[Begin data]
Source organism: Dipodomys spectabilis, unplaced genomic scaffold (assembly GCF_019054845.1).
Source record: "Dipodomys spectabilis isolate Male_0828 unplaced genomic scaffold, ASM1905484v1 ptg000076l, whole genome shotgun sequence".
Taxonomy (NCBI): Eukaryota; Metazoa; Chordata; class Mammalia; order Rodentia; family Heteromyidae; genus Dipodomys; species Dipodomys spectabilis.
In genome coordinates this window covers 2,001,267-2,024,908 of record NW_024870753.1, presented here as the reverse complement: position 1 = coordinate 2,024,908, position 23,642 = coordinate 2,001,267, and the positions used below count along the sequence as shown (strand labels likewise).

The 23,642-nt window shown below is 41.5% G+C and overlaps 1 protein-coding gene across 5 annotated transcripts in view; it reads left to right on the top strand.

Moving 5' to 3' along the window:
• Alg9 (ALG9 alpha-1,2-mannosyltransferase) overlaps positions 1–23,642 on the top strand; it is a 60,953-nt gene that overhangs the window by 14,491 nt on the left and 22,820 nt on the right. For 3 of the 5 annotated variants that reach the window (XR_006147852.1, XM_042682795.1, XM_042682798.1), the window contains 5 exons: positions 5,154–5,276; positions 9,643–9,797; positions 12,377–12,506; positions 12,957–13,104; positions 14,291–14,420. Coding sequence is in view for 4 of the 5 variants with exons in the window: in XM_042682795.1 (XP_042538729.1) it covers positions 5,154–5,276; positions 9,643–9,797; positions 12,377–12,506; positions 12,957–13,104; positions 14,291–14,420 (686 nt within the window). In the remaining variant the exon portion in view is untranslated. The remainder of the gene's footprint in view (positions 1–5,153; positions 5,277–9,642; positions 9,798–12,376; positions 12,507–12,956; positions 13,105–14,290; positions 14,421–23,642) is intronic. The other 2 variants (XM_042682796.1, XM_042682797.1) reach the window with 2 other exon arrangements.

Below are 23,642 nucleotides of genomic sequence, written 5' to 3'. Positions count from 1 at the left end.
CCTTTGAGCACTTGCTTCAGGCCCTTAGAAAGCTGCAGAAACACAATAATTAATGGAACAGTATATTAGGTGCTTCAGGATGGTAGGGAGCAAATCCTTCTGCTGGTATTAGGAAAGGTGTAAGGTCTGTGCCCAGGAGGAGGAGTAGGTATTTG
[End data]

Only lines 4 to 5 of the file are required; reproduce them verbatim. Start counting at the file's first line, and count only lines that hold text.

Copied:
In genome coordinates this window covers 2,001,267-2,024,908 of record NW_024870753.1, presented here as the reverse complement: position 1 = coordinate 2,024,908, position 23,642 = coordinate 2,001,267, and the positions used below count along the sequence as shown (strand labels likewise).

The 23,642-nt window shown below is 41.5% G+C and overlaps 1 protein-coding gene across 5 annotated transcripts in view; it reads left to right on the top strand.